In last week’s round-up, we reported that following a fairly brief report stage and third reading in the Commons, the Local Government (Religious etc. Observances) Bill had passed to the Lords unamended: the Bill was given its second reading on 27 February, 27 Feb 2015 Vol 759(109) Col 1911 and committed to a Committee of the Whole House, again without amendment. Full details of the debates in these earlier parliamentary stages are available here.
On Friday 13 March, the Bill was given line-by-line consideration during the Committee stage in the House of Lords, for which a total of 19 amendments had been tabled. The debate followed prayers read by the Lord Bishop of Leicester, who as a consequence declared his interest in the Bill, [Col 841]. During the two hour debate, Amendment 1 and 6 were withdrawn and Amendments 2 to 5 and 7 to 19 not moved. All three clauses were agreed and the Bill reported without amendment.
Lord Cormack noted that Second Reading came at a rather awkward time, following the debate of the overseas aid Bill when the was only one Back-Bench speaker, other than himself, and “in effect, we have had a Second Reading debate over the last hour“, [Col 854]. In the discussion on Amendments 1 to 5 moved by the Earl of Clancarty, Lord Mackay of Clashfern (Con) observed, 
“… it is often the case that the power of religion is thought to be harnessed for a mistaken purpose … A particular movement tries to hang on to some religion as its base because it believes that by that method it will increase its power and influence. The proper course for the Bill is for it to proceed, on the basis that there should be a majority ruling in the council. I cannot see, for the life of me, why there should be a special majority giving particular value to those who do not want prayers over those who do. Surely, equality of votes is the right way in which to go forward.”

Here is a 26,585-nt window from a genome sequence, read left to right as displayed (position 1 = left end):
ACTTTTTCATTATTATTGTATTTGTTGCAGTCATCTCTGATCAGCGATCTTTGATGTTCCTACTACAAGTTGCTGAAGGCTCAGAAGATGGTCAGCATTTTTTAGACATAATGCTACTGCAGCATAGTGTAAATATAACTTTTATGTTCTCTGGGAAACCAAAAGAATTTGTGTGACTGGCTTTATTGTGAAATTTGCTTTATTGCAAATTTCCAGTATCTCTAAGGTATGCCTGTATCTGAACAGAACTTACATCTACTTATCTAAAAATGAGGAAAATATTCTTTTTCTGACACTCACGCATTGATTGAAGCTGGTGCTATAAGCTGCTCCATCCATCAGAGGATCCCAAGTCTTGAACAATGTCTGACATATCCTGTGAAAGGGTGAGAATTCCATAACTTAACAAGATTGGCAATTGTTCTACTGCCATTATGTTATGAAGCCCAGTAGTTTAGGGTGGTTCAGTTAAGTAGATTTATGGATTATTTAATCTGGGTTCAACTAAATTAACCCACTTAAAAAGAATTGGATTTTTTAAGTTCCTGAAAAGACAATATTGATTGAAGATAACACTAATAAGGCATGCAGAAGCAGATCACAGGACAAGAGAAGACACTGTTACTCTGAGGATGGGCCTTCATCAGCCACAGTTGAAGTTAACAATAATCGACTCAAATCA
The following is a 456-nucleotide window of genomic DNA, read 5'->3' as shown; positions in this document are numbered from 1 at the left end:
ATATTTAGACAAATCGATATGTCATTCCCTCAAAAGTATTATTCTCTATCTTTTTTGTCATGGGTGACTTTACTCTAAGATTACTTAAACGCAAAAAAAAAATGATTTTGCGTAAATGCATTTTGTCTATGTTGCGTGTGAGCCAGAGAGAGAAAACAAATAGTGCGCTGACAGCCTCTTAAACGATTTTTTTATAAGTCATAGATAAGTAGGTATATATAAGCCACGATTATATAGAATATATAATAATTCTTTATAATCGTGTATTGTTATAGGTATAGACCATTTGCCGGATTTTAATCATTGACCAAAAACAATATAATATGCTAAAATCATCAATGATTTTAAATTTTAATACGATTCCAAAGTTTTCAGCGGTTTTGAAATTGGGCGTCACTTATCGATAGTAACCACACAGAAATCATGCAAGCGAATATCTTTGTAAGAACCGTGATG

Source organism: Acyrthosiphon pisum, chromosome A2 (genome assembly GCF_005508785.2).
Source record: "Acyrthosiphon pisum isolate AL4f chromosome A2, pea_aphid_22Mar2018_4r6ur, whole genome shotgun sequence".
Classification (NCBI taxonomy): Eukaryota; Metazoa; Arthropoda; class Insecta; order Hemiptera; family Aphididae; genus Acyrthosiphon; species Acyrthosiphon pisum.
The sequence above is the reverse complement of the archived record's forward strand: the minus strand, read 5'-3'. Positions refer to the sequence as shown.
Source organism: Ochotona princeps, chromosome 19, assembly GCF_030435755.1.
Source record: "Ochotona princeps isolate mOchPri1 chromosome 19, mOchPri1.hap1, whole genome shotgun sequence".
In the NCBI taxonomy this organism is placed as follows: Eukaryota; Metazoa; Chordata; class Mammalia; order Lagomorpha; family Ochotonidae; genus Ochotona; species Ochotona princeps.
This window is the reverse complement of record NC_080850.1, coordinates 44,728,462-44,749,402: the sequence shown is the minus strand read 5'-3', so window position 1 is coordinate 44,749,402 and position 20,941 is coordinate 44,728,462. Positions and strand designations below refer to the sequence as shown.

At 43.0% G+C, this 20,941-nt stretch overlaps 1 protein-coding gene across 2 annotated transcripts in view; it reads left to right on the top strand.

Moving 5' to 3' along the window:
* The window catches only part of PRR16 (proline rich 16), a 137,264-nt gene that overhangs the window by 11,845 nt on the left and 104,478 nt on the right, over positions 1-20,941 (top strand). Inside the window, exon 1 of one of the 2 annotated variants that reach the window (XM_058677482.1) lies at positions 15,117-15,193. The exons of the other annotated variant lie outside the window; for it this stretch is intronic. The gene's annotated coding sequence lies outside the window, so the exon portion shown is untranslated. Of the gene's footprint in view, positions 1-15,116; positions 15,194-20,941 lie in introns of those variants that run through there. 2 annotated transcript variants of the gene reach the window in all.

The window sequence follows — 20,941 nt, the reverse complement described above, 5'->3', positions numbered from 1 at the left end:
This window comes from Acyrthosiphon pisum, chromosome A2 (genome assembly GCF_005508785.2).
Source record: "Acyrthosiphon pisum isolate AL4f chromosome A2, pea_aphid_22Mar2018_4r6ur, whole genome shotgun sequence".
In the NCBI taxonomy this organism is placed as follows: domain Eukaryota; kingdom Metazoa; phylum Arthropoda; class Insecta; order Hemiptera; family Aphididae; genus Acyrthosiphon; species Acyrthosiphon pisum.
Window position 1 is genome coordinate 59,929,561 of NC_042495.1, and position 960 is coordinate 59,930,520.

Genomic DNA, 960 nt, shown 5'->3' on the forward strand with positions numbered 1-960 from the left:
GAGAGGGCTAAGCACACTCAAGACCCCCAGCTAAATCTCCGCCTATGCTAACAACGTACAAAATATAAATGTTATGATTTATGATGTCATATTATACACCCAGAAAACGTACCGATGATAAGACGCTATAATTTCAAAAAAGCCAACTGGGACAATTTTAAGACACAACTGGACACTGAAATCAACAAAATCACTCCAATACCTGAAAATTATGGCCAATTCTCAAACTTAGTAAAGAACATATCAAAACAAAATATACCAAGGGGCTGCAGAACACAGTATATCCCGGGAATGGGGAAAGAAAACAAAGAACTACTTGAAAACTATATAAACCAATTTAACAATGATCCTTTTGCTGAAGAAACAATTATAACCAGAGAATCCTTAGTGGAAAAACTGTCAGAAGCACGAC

The effect of these amendments was summarized by Lord Kennedy of Southwark (Lab), [Col 849]
“Amendment 1 would remove the whole of the proposed new Section 138A and would effectively remove from the Bill the whole purpose of it being here in the first place. Amendments 2 and 5 would require there to be a two-thirds majority in favour of these proposals and for the decision to be reaffirmed every year at a meeting of the council. In my opinion, that goes too far and is not necessary. If the parish or other council concerned wants to avail itself of these powers, it would have to get agreement. A simple majority is perfectly acceptable in that regard.”
Conceding that “there is a sense that there cannot be any budging from how the Bill stands at present, which is of course how it came into this House”, the Earl of Clancarty withdrew Amendment 1 and did not move Amendments 2 to 5.
Amendment 6 was moved by Lord Avebury: this would leave out new Section 138B which the Bill proposes to insert into the Local Government Act 1972. However, following the debate he concluded that “because the Bill had the support of the other place and because it is not our position to frustrate the will of the other place, which we would do if we pressed this amendment to a Division, I beg leave to withdraw it.”
Amendment 6 was withdrawn, Amendments 7 and 8 not moved and Clause 1 agreed; Amendments 9 to 19 were not moved, and Clause 2 (Powers of other local authorities) agreed; Clause 3 was agreed and the Bill reported without amendment.